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In Texas: Reaching Out to Help Troubled Youths

NCJ Number
Corrections Today Volume: 52 Issue: 6 Dated: (October 1990) Pages: 90,92,94-95
J C Briscoe
Date Published
4 pages
The Texas Juvenile Probation Commission provides funds, technical assistance, and training to local juvenile probation departments and sets standards for juvenile probation and detention services.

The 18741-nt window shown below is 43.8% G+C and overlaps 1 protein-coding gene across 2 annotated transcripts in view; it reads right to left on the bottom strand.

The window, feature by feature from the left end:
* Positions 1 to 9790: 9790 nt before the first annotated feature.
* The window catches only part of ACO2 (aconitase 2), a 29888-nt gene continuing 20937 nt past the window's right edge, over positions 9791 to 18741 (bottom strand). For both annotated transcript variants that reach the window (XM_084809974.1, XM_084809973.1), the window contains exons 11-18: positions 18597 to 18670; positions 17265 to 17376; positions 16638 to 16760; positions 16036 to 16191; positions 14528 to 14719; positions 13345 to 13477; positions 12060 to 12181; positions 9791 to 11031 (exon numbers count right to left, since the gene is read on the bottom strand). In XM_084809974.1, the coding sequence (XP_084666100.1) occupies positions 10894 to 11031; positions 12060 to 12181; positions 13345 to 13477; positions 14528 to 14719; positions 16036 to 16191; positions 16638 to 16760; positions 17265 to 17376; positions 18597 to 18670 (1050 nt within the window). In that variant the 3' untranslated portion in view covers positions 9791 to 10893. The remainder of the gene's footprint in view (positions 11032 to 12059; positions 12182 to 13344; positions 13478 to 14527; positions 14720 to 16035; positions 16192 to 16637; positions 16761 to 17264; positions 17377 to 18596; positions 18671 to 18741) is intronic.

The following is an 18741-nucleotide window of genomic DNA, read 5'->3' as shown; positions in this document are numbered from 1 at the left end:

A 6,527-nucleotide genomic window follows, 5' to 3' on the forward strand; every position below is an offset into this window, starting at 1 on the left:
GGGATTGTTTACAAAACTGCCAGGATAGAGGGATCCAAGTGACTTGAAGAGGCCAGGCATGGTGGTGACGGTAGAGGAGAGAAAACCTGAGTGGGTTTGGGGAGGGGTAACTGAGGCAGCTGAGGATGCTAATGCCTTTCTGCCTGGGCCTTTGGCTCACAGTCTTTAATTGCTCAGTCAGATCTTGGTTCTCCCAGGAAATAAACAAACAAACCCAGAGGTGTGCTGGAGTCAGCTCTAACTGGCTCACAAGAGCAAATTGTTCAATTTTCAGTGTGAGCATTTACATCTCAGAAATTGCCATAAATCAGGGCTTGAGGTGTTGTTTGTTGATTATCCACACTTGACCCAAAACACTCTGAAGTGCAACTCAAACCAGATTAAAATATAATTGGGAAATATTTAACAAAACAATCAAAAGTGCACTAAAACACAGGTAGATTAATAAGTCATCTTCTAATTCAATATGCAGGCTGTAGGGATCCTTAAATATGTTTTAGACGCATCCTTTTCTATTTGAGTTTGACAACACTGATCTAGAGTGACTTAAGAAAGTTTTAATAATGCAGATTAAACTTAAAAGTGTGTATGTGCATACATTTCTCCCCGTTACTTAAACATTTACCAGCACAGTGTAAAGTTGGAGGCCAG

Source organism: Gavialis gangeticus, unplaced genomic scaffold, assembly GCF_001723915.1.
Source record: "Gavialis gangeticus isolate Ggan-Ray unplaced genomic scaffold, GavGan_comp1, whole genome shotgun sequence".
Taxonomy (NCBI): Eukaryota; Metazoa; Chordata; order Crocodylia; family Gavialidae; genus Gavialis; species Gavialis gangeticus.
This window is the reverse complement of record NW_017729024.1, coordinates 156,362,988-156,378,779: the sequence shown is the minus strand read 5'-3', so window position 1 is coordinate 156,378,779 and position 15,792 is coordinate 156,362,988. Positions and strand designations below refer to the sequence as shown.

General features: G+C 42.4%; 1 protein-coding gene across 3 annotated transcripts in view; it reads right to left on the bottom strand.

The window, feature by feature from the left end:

The commission realizes that local departments know what is best for their communities so it encourages them to be innovative. The "Don't Choose Crime" program in Williamson County teaches children to avoid drugs and delinquency. Children from pre-kindergarten through third grade are given a coloring book to teach them the consequences of criminal behavior. Children from 4th through 12th grades attend an audiovisual presentation about a juvenile center and receive a bookmark with a long list of crimes and penalties. More than 23,000 students have participated in the program since its inception in 1988. The program has received strong support from teachers, school administrators, parents, and law enforcement agencies. The foster grandparent program in Jefferson County, founded in 1989, targets high-risk juveniles with emotional problems and those who may have been physically abused or neglected. Foster grandparents work with children in detention on schoolwork and/or art and recreation projects. The one-on-one tutoring creates an emotional attachment, since foster grandparents talk with children about their lies. The Juvenile Court Conference Committee Volunteer Program, began in Hidalgo County in 1985, uses local citizens who work with children headed for serious involvement with the criminal justice system. Local citizen committees work with parents and their children to resolve the child's problems, and conferences are held in the child's community or neighborhood. From September 1987 to December 1988, only 14 to 478 juveniles originally referred to the program went through it twice.